Book 4 in the Gabriel Hawke series is now available! I had a wonderful trip jet boating the Snake River to prepare to write this book.
Hawke is tracking an escaped prisoner in Hells Canyon Recreational Area in Idaho. While tracking the fugitive, the whole thing becomes more complicated with the prisoner is killed.
I don’t want to give anymore away, but the story took Hawke through Hells Canyon, the Seven Devils, back to Wallowa County and then to Boise, where he worked with Idaho officials to finally figure out the reason for the breakout and the killings.
As always, this book is available in ebook and print.
Chattering Blue Jay
Book 4 in the Gabriel Hawke Series
Killer on the loose.
Revenge could get them killed.
Fish and Wildlife Oregon State Trooper Gabriel Hawke
is set to teach a class at a Search and Rescue conference in Idaho when a
dangerous inmate breaks out of prison. It is believed the man is headed to
Hawke is enlisted to find the escapee. He’s paired
with a boastful tracker who doesn’t follow directions, making them both
Before the dust settles, the other tracker is dead and
Hawke is twisting in the wind for letting the possible killer get away.
With Fall and a frantic schedule, I’ve been neglecting this blog. I had a great trip to Kauai, Hawaii, came home and had several short trips to make. Now I’m at the Oregon Coast at a Writers Retreat with three author friends.
I sent off book 4 in the Gabriel Hawke Novel series, Chattering Blue Jay, to my critique partners. Now I wait for their suggestions and then it’s off to my editor. while I enjoyed writing the book and going back to Hells Canyon and the Snake River in this story, I was ready to finish it so I can start thinking about Hawke’s next adventure. I’m still on the fence over which book in my ideas file it will be.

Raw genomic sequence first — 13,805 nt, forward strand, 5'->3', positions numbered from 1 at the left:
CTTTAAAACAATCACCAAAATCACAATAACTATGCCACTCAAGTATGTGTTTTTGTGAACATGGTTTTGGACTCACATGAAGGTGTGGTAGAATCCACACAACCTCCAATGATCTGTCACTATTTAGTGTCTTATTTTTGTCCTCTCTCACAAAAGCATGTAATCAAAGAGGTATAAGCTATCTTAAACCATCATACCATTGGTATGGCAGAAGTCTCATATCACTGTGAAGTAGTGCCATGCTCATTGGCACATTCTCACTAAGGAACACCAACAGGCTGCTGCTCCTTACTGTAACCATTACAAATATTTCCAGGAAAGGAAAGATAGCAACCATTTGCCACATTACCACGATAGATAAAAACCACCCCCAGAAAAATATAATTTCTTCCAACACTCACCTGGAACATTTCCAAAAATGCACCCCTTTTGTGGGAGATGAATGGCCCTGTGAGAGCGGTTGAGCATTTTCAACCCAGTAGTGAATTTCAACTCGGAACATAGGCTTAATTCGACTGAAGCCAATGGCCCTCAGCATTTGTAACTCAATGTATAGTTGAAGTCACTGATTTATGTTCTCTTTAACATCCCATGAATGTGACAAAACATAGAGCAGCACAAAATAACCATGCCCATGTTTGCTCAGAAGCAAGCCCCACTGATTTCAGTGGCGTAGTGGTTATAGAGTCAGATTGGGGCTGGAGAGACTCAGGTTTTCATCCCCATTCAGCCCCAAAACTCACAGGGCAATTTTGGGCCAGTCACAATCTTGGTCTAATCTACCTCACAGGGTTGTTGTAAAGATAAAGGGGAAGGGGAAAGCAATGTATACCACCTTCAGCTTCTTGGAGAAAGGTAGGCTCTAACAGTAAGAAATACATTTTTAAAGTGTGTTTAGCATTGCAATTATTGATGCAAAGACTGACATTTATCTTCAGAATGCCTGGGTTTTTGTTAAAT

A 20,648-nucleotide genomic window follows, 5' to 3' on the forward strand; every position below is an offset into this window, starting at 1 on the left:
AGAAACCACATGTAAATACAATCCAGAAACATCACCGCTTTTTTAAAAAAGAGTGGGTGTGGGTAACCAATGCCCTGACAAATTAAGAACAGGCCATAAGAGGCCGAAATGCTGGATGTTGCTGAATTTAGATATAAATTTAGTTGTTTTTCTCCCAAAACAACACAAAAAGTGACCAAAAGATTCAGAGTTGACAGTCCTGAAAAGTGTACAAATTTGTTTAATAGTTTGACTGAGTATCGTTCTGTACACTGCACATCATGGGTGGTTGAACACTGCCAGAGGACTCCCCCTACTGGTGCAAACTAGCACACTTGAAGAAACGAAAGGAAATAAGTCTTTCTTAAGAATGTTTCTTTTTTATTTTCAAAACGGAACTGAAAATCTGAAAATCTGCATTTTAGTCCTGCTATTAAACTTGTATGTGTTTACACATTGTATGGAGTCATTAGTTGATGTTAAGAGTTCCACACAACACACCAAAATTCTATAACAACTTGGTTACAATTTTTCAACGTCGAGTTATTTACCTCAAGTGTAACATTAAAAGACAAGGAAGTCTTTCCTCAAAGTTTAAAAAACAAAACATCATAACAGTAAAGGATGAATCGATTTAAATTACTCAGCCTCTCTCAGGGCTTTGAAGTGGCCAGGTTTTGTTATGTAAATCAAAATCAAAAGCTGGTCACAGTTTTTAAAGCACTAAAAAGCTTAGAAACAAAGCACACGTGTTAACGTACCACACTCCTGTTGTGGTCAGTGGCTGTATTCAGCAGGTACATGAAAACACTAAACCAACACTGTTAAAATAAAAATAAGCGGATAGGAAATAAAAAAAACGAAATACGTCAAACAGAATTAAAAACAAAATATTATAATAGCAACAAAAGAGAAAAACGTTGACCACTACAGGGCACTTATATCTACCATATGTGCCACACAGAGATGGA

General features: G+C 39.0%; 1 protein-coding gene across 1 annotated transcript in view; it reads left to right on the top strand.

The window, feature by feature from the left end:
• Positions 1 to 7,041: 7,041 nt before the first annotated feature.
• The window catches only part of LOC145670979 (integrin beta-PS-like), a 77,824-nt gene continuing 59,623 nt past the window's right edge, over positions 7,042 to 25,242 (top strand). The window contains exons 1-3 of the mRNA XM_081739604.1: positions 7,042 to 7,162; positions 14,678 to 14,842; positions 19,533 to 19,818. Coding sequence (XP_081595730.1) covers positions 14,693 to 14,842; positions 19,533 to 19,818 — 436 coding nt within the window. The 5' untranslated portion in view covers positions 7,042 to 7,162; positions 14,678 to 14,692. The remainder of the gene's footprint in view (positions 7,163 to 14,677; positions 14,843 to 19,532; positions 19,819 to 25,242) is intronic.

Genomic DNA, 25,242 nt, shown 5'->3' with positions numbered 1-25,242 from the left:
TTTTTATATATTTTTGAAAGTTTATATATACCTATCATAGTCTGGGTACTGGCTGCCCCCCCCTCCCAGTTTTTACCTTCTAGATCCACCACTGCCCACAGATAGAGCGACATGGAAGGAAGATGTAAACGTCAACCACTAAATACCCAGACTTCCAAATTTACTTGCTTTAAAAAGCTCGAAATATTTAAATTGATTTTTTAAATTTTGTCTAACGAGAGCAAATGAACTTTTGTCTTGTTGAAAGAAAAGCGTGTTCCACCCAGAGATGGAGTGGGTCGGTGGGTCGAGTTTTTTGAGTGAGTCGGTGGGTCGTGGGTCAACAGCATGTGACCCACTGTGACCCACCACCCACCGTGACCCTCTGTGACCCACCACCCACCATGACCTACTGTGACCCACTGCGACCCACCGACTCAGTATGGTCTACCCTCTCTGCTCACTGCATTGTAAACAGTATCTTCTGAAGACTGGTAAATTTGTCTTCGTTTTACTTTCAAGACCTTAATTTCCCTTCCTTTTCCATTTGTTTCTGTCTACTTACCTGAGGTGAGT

Toxic Trigger-point book 13 in the Shandra Higheagle mystery series is available. This book uses my experience at a spa and my thought about a murder in such a place as the premise of the story.
Right now, at the coast I am pulling together the next Shandra book, Abstract Casualty, set in Kaua’i, Hawaii. While I was in Kaua’i, I did the leg work to figure out how to realistically get my character to the island. I was happy to learn about the Kaua’i Art Society Annual Juror Art Exhibit.
While figuring out the story, I’ve be reliving my time in Kaua’i.
And here is the information about Toxic Trigger-point:
Adultery… Jealousy… Murder
Shandra Higheagle Greer is minding her own business when she
walks into a room for a massage and it is already occupied—by a dead body.
Always the champion for someone she knows, when her favorite
masseuse looks like the murderer, Shandra listens to her gut and dreams choreographed
by her deceased grandmother.
Detective Ryan Greer can’t believe his wife has walked into
another homicide. He’s learned no matter how he tries to keep her out of the
investigation he can’t. But this time the consequences could be deadly for Shandra—she
heard the murder happen.
I am slowly creeping back up to speed on the writing after the busy summer. I have the items gathered around me that I need to maneuver Hawke around the Hells Canyon area in Idaho. And as this story is progressing, the person(s) he’s following may just cross the river into Oregon.
The idea to have the murderer slip across the river and into the area where the woman Hawke is soft on, keeps knocking at my brain. I’m not ready to have him make any drastic changes in his lifestyle and I like keeping the readers guessing about the outcome of Hawke and Dani, but putting her in danger ups the need for Hawke to stop the person he’s tracking.
If you really want to know what goes on inside my head as I’m “stewing and brewing” a new project, leave a comment below saying you would like to know, and I’ll put some of my wandering thoughts up here on the next Shandra book as I start stewing and brewing it.
Right now I’m all in on Chattering Blue Jay the next Hawke book. I’m trying to find photos I took while jet boating the Snake to use for the cover. It has to be one that we can put a Blue Jay on and make it look natural. That could be a feat I hope my cover designer can tackle.
Up above I have a photo of some of the items I’m using to “map” out this book and Hawke’s trek through the Hells Canyon. I would be lost without good resources to “see” where my character is going and discovering obstacles in their way.